About representation (Equation 7), we will speak, as about the first approximation. A chemical formula (Equation 1) and chemical formulas of radicals in Tables 1 and 2 demonstrate that, in most cases, carbon is included in amino acids as the CH i groups, i = 1, 2, 3, or as the CO groups. Then, for these groups, in some approximation in relation to long-range interaction, it is possible to compensate fully all carbon summands Q(|rR n (C)|) due to two factors. The first is due to the corresponding number of hydrogen summands \( Q\left(\left|\mathbf{r}-{\mathbf{R}}_{\kern0.36em n}^{\left(\mathrm{H}\right)}\right|\right) \). At the same time, in the sum over n of the basic (unperturbed) part of the Hamiltonian (Equation 4), suitable CH pairs conditionally replaced by nitrogen atoms N. The second is due to the proper amount of oxygen summands. At the same time, in the sum over n of the basic (unperturbed) part of the Hamiltonian (Equation 4), suitable CO pairs are conditionally replaced by pairs NN. In such approximation, the examined energy \( \tilde{W}\left(\mathbf{r}\right) \) takes the form:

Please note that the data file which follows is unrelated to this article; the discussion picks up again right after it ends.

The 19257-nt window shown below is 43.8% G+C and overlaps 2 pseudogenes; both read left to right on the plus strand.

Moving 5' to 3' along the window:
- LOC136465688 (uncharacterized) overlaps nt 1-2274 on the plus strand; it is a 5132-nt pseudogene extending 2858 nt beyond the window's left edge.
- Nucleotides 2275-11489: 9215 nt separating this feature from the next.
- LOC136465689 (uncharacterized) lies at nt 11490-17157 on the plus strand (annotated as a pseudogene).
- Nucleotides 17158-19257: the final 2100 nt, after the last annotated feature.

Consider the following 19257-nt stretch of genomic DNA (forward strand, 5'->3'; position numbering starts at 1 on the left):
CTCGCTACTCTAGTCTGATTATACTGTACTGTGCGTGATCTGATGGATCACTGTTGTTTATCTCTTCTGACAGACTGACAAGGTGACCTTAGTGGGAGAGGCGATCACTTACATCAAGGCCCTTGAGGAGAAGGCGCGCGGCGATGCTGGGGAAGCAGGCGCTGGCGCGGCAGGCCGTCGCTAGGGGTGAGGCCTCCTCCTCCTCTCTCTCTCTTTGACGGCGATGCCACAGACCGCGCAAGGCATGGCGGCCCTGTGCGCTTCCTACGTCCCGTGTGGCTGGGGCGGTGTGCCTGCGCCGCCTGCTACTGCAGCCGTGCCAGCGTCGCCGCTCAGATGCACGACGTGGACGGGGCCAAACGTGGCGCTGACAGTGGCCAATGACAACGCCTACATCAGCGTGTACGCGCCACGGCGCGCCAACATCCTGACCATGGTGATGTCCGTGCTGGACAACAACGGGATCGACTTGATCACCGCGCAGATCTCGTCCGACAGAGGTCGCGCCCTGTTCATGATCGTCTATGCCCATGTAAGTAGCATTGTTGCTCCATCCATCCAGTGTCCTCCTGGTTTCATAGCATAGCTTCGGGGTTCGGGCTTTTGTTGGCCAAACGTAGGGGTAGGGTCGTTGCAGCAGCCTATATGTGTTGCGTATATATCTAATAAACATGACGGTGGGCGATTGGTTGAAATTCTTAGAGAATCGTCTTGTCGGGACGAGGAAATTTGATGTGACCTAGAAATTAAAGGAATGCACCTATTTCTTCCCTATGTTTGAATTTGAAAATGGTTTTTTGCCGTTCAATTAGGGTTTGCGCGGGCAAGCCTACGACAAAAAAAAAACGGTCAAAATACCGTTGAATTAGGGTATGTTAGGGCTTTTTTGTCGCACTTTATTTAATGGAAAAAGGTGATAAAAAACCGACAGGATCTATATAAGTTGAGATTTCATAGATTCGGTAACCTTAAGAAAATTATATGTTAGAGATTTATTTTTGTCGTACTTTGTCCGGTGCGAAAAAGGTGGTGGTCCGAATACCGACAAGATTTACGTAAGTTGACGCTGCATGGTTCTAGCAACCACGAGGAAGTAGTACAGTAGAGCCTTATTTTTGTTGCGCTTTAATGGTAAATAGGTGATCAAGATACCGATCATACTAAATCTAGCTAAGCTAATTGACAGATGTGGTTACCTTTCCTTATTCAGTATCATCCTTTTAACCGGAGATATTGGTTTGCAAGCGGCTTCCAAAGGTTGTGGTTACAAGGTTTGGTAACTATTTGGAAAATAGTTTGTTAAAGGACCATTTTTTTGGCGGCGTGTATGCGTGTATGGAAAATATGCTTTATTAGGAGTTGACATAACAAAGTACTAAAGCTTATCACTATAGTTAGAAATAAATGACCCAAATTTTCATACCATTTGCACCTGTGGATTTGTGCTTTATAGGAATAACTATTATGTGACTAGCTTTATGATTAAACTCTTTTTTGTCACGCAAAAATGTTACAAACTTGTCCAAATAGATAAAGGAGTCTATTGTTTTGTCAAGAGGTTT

$$ \tilde{W}\left(\mathbf{r}\right)\cong W\left(\mathbf{r}\right)-\frac{1}{z}{\displaystyle {\sum}_{n=1}^{N_{\mathrm{O}}}}Q\left(\left|\mathbf{r}-{\mathbf{R}}_{\kern0.24em n}^{\left(\mathrm{O}\right)}\right|\right)-\frac{1}{z}{\displaystyle {\sum}_{n=1}^{N_{\mathrm{H}}^0}}Q\left(\left|\mathbf{r}-{\mathbf{R}}_{\kern0.24em n}^{\left(\mathrm{H}\right)}\right|\right). $$

About the representation (Equation 8) we will speak, as about the second approximation. Here, N O is number of atoms of oxygen, ‘not compensated’ by a carbon, and N H 0 is a similar number of atoms of hydrogen. Summands which remained in Equation 8 are related to the OH groups, to the NH i groups (i = 1, 2), and to the CH i groups (i = 2, 3). In this sense, they are easily identified in every concrete amino acid, and, consequently, in every concrete protein.